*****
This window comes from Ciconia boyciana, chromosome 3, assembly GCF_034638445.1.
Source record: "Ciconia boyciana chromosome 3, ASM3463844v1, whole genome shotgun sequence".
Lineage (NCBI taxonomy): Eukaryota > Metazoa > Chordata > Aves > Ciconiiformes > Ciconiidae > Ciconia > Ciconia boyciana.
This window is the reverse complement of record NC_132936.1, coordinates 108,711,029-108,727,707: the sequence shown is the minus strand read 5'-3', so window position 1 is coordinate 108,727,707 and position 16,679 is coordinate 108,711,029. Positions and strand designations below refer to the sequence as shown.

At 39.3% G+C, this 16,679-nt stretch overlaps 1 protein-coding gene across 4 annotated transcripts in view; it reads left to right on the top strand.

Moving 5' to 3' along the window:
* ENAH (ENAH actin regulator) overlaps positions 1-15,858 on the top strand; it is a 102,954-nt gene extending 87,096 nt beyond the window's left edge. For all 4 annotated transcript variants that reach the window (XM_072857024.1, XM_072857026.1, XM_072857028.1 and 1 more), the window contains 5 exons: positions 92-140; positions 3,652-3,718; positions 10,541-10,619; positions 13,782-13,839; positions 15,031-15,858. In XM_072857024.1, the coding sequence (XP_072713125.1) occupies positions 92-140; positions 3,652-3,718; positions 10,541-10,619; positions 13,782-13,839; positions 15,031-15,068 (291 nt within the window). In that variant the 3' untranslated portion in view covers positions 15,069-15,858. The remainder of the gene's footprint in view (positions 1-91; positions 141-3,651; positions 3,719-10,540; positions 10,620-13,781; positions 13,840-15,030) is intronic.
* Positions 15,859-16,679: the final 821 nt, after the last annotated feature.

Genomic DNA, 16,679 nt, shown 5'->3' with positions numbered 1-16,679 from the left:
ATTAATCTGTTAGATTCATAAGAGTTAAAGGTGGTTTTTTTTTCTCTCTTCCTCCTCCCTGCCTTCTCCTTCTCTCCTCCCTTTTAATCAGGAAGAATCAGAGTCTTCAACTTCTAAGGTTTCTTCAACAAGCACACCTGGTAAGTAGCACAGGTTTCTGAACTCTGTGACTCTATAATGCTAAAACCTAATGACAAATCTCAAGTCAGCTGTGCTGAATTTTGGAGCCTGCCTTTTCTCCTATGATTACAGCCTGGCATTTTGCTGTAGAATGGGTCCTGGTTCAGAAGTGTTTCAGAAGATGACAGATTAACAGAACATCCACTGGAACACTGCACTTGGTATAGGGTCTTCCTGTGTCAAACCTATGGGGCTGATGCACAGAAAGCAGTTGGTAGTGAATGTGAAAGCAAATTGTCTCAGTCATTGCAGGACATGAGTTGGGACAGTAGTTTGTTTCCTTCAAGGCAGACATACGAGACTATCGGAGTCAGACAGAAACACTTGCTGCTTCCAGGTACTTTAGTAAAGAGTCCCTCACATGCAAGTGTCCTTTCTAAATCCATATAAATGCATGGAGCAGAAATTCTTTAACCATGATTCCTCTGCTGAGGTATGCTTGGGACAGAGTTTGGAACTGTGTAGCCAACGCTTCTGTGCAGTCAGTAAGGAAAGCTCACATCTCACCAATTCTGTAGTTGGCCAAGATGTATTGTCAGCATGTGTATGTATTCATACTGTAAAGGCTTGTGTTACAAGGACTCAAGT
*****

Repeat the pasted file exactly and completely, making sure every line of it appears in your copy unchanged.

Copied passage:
This window comes from Ciconia boyciana, chromosome 3, assembly GCF_034638445.1.
Source record: "Ciconia boyciana chromosome 3, ASM3463844v1, whole genome shotgun sequence".
Lineage (NCBI taxonomy): Eukaryota > Metazoa > Chordata > Aves > Ciconiiformes > Ciconiidae > Ciconia > Ciconia boyciana.
This window is the reverse complement of record NC_132936.1, coordinates 108,711,029-108,727,707: the sequence shown is the minus strand read 5'-3', so window position 1 is coordinate 108,727,707 and position 16,679 is coordinate 108,711,029. Positions and strand designations below refer to the sequence as shown.

At 39.3% G+C, this 16,679-nt stretch overlaps 1 protein-coding gene across 4 annotated transcripts in view; it reads left to right on the top strand.

Moving 5' to 3' along the window:
* ENAH (ENAH actin regulator) overlaps positions 1-15,858 on the top strand; it is a 102,954-nt gene extending 87,096 nt beyond the window's left edge. For all 4 annotated transcript variants that reach the window (XM_072857024.1, XM_072857026.1, XM_072857028.1 and 1 more), the window contains 5 exons: positions 92-140; positions 3,652-3,718; positions 10,541-10,619; positions 13,782-13,839; positions 15,031-15,858. In XM_072857024.1, the coding sequence (XP_072713125.1) occupies positions 92-140; positions 3,652-3,718; positions 10,541-10,619; positions 13,782-13,839; positions 15,031-15,068 (291 nt within the window). In that variant the 3' untranslated portion in view covers positions 15,069-15,858. The remainder of the gene's footprint in view (positions 1-91; positions 141-3,651; positions 3,719-10,540; positions 10,620-13,781; positions 13,840-15,030) is intronic.
* Positions 15,859-16,679: the final 821 nt, after the last annotated feature.

Genomic DNA, 16,679 nt, shown 5'->3' with positions numbered 1-16,679 from the left:
ATTAATCTGTTAGATTCATAAGAGTTAAAGGTGGTTTTTTTTTCTCTCTTCCTCCTCCCTGCCTTCTCCTTCTCTCCTCCCTTTTAATCAGGAAGAATCAGAGTCTTCAACTTCTAAGGTTTCTTCAACAAGCACACCTGGTAAGTAGCACAGGTTTCTGAACTCTGTGACTCTATAATGCTAAAACCTAATGACAAATCTCAAGTCAGCTGTGCTGAATTTTGGAGCCTGCCTTTTCTCCTATGATTACAGCCTGGCATTTTGCTGTAGAATGGGTCCTGGTTCAGAAGTGTTTCAGAAGATGACAGATTAACAGAACATCCACTGGAACACTGCACTTGGTATAGGGTCTTCCTGTGTCAAACCTATGGGGCTGATGCACAGAAAGCAGTTGGTAGTGAATGTGAAAGCAAATTGTCTCAGTCATTGCAGGACATGAGTTGGGACAGTAGTTTGTTTCCTTCAAGGCAGACATACGAGACTATCGGAGTCAGACAGAAACACTTGCTGCTTCCAGGTACTTTAGTAAAGAGTCCCTCACATGCAAGTGTCCTTTCTAAATCCATATAAATGCATGGAGCAGAAATTCTTTAACCATGATTCCTCTGCTGAGGTATGCTTGGGACAGAGTTTGGAACTGTGTAGCCAACGCTTCTGTGCAGTCAGTAAGGAAAGCTCACATCTCACCAATTCTGTAGTTGGCCAAGATGTATTGTCAGCATGTGTATGTATTCATACTGTAAAGGCTTGTGTTACAAGGACTCAAGT